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May 21, 2017

Social doctrine taught by the Church

Bishop Timothy Doherty

Most of my recent columns address matters of spiritual interiority. This was deliberate because people wonder how to maintain a spiritual life in turbulent times. But I encourage an interior health as a complement to right social interactions. This is a “both-and” balance that best expresses our faith. Homilies and parish religious education efforts also address the balance.

During a time of accelerated change in our lives, there are values and virtues that guide us to good outcomes. Our tradition maintains that we can come to know the good, the true and the beautiful — that not everything is simply a matter of opinion, but that facts and right reason can help to “keep it real.”

The Compendium of the Social Doctrine of the Church was published during the time of St. John Paul II. This document is available online and in print. It reflects his advancement of many of our social teachings which continue to develop.

Let me suggest three keys to apprehending our social doctrines. First, the teachings are based on core values but evolve over time in the context of monarchies or democracies, etc. Few are set in stone as the wording of a dogma might be.

Second, our social doctrine is a means of evangelization. That is, the mission is to bring people to Christ while guiding us to correct living. Central to these teachings is an understanding about who we are as human beings. The idea of who we are will direct how we act, and how we will judge the correctness of our actions. While the Scriptures help to shape our self-understanding, so does natural law. Natural law refers to guides to personal and social structures discoverable by human reason. Do not confuse this with “laws of nature.”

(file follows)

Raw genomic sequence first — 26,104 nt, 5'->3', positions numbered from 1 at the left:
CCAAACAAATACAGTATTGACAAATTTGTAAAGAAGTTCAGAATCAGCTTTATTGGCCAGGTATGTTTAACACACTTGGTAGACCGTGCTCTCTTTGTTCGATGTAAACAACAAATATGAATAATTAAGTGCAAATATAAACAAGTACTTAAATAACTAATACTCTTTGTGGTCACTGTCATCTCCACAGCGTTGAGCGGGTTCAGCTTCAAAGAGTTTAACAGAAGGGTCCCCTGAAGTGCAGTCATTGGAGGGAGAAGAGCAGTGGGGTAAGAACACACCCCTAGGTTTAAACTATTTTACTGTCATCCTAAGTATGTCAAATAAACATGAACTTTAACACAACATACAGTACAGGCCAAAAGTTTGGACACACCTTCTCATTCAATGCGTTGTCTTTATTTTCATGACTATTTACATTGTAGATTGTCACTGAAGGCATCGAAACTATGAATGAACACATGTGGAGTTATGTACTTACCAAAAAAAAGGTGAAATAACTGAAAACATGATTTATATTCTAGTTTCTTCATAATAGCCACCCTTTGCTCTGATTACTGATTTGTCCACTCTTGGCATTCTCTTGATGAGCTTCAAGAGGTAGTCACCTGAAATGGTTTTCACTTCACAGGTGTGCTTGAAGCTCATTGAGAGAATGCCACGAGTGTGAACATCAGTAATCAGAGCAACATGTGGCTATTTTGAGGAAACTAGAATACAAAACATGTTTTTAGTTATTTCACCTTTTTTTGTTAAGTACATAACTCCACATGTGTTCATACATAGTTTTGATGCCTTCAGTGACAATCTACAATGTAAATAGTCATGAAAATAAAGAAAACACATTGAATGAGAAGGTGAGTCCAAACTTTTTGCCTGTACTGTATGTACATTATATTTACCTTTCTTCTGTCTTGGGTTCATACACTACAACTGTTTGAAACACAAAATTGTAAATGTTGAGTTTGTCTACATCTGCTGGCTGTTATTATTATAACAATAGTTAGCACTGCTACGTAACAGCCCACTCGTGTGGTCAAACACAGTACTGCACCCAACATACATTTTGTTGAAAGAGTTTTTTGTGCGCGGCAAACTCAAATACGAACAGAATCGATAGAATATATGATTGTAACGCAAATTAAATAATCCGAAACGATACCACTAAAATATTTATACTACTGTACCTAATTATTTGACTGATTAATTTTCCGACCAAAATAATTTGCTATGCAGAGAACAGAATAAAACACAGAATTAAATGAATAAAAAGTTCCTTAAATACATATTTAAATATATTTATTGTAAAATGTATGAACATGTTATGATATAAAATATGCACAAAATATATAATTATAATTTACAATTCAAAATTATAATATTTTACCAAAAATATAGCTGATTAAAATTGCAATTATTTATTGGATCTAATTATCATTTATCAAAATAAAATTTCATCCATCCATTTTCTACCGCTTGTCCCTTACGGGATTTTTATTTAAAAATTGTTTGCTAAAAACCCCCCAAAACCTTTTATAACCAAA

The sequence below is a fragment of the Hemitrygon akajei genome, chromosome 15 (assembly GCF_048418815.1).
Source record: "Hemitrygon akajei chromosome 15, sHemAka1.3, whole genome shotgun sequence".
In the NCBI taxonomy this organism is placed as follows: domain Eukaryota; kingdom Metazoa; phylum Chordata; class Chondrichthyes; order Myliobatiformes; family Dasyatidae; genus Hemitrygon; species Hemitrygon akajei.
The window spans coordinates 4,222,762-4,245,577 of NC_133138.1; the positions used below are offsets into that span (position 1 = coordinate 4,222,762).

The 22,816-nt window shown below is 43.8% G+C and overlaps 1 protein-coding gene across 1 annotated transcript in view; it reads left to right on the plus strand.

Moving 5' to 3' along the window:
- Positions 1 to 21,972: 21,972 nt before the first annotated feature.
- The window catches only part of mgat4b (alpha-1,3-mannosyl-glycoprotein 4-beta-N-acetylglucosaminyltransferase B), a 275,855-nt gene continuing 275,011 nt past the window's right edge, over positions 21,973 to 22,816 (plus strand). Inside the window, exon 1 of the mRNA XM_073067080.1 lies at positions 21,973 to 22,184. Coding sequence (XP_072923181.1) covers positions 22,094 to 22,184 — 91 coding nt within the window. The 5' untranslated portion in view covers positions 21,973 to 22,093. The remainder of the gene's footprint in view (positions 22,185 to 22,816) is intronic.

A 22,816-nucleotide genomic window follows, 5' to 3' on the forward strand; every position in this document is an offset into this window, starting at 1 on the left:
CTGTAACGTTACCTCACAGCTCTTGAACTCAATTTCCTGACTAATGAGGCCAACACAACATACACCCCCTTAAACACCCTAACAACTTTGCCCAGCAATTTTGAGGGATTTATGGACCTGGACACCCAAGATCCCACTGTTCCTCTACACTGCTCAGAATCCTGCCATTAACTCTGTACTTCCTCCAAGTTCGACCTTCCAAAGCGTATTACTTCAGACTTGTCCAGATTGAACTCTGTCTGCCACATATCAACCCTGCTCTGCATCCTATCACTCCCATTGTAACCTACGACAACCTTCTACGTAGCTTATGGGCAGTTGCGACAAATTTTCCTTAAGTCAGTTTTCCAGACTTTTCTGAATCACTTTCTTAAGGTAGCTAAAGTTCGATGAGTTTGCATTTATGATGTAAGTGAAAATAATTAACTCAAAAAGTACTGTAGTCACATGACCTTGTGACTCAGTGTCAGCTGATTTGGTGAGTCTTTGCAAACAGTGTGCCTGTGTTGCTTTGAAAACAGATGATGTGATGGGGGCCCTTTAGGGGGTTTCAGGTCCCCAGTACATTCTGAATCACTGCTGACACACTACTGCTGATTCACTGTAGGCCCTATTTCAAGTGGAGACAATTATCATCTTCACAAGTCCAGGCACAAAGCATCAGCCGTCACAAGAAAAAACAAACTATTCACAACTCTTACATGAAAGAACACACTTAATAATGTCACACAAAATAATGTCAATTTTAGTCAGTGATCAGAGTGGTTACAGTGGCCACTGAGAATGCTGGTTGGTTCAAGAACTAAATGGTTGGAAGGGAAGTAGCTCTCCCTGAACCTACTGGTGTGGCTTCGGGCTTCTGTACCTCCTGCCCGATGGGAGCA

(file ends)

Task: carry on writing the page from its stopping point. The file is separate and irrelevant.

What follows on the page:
Third, the content of social doctrine is larger than one of its components which is social justice. It helps us to cast a wide net around what we see and how we judge before we act. Without an awareness of the doctrine, which should be taught at every level of Church life and ministry, many people start discussions at the “act” part. This is why there are many unproductive conversations about the death penalty, the minimum wage, just treatment of immigrants and refugees, and health care provision. Pick almost any social issue. When discussions start at the “back end,” we find people too quick to take out so-called liberal and conservative positions. For example, knowing the basis of our doctrines is necessary to keep communities from fracturing over inadequate interpretations of Luke’s Gospel, Chapter 4, verses 17 to 21. Is Jesus being liberal or conservative in his teaching here?

I include The Catholic Moment among the ministries that strive to balance teaching about spiritual interiority and social doctrine. It can’t be done by word count, but by presenting the right things at opportune moments. The balance is at the heart of our tradition. An obligation of reason, not an option.

If you want samples of topics covered in our Church’s social doctrine, you can read the 165-page analytical index in the print or online Compendium. Being a good person is work in itself. Working for the common good of thousands and millions of people deserves our proportionate attention.

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